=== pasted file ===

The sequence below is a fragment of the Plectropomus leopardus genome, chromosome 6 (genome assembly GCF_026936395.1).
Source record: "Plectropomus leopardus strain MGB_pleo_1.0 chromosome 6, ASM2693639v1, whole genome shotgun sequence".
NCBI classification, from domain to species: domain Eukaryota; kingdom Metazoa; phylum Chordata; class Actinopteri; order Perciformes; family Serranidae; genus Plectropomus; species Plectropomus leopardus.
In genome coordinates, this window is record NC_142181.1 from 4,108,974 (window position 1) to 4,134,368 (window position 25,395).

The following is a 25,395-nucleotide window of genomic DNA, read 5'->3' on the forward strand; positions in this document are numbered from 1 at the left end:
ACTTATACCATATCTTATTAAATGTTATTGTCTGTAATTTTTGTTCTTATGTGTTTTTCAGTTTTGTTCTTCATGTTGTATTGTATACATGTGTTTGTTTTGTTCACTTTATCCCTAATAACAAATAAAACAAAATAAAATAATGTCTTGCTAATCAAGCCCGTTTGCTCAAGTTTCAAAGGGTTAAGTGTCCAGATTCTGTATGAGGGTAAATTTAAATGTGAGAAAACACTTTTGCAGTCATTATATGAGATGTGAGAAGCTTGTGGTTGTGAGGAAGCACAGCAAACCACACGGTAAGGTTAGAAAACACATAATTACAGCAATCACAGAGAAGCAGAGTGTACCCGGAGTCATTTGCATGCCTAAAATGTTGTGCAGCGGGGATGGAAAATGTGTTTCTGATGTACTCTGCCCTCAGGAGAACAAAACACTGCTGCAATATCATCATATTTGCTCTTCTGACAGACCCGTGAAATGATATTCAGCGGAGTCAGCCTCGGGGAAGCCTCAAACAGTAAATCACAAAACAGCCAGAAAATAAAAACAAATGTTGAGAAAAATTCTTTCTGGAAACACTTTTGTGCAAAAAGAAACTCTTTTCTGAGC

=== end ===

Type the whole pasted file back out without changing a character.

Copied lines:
The sequence below is a fragment of the Plectropomus leopardus genome, chromosome 6 (genome assembly GCF_026936395.1).
Source record: "Plectropomus leopardus strain MGB_pleo_1.0 chromosome 6, ASM2693639v1, whole genome shotgun sequence".
NCBI classification, from domain to species: domain Eukaryota; kingdom Metazoa; phylum Chordata; class Actinopteri; order Perciformes; family Serranidae; genus Plectropomus; species Plectropomus leopardus.
In genome coordinates, this window is record NC_142181.1 from 4,108,974 (window position 1) to 4,134,368 (window position 25,395).

The following is a 25,395-nucleotide window of genomic DNA, read 5'->3' on the forward strand; positions in this document are numbered from 1 at the left end:
ACTTATACCATATCTTATTAAATGTTATTGTCTGTAATTTTTGTTCTTATGTGTTTTTCAGTTTTGTTCTTCATGTTGTATTGTATACATGTGTTTGTTTTGTTCACTTTATCCCTAATAACAAATAAAACAAAATAAAATAATGTCTTGCTAATCAAGCCCGTTTGCTCAAGTTTCAAAGGGTTAAGTGTCCAGATTCTGTATGAGGGTAAATTTAAATGTGAGAAAACACTTTTGCAGTCATTATATGAGATGTGAGAAGCTTGTGGTTGTGAGGAAGCACAGCAAACCACACGGTAAGGTTAGAAAACACATAATTACAGCAATCACAGAGAAGCAGAGTGTACCCGGAGTCATTTGCATGCCTAAAATGTTGTGCAGCGGGGATGGAAAATGTGTTTCTGATGTACTCTGCCCTCAGGAGAACAAAACACTGCTGCAATATCATCATATTTGCTCTTCTGACAGACCCGTGAAATGATATTCAGCGGAGTCAGCCTCGGGGAAGCCTCAAACAGTAAATCACAAAACAGCCAGAAAATAAAAACAAATGTTGAGAAAAATTCTTTCTGGAAACACTTTTGTGCAAAAAGAAACTCTTTTCTGAGC